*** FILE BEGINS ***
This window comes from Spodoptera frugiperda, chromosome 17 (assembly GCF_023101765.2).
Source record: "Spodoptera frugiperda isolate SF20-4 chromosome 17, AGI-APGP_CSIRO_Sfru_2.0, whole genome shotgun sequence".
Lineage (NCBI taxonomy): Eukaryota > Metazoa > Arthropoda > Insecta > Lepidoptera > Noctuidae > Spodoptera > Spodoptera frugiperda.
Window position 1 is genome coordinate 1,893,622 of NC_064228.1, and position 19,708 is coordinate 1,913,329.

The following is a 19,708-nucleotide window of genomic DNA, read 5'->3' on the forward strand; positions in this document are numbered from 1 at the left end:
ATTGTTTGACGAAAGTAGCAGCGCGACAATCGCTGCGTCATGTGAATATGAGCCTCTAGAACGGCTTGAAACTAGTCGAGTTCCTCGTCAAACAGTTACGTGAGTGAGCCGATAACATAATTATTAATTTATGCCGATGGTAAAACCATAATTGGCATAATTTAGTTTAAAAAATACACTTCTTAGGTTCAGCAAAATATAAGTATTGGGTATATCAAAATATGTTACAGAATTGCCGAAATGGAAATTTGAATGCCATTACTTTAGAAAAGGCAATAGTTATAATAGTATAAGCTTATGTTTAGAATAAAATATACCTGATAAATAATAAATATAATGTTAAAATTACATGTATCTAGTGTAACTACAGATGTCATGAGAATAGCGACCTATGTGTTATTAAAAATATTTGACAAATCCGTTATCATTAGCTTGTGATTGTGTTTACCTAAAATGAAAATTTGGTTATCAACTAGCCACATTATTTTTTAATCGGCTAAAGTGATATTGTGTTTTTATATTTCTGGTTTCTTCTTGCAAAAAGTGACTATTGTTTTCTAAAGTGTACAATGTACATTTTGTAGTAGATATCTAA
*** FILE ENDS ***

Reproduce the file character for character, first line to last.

This window comes from Spodoptera frugiperda, chromosome 17 (assembly GCF_023101765.2).
Source record: "Spodoptera frugiperda isolate SF20-4 chromosome 17, AGI-APGP_CSIRO_Sfru_2.0, whole genome shotgun sequence".
Lineage (NCBI taxonomy): Eukaryota > Metazoa > Arthropoda > Insecta > Lepidoptera > Noctuidae > Spodoptera > Spodoptera frugiperda.
Window position 1 is genome coordinate 1,893,622 of NC_064228.1, and position 19,708 is coordinate 1,913,329.

The following is a 19,708-nucleotide window of genomic DNA, read 5'->3' on the forward strand; positions in this document are numbered from 1 at the left end:
ATTGTTTGACGAAAGTAGCAGCGCGACAATCGCTGCGTCATGTGAATATGAGCCTCTAGAACGGCTTGAAACTAGTCGAGTTCCTCGTCAAACAGTTACGTGAGTGAGCCGATAACATAATTATTAATTTATGCCGATGGTAAAACCATAATTGGCATAATTTAGTTTAAAAAATACACTTCTTAGGTTCAGCAAAATATAAGTATTGGGTATATCAAAATATGTTACAGAATTGCCGAAATGGAAATTTGAATGCCATTACTTTAGAAAAGGCAATAGTTATAATAGTATAAGCTTATGTTTAGAATAAAATATACCTGATAAATAATAAATATAATGTTAAAATTACATGTATCTAGTGTAACTACAGATGTCATGAGAATAGCGACCTATGTGTTATTAAAAATATTTGACAAATCCGTTATCATTAGCTTGTGATTGTGTTTACCTAAAATGAAAATTTGGTTATCAACTAGCCACATTATTTTTTAATCGGCTAAAGTGATATTGTGTTTTTATATTTCTGGTTTCTTCTTGCAAAAAGTGACTATTGTTTTCTAAAGTGTACAATGTACATTTTGTAGTAGATATCTAA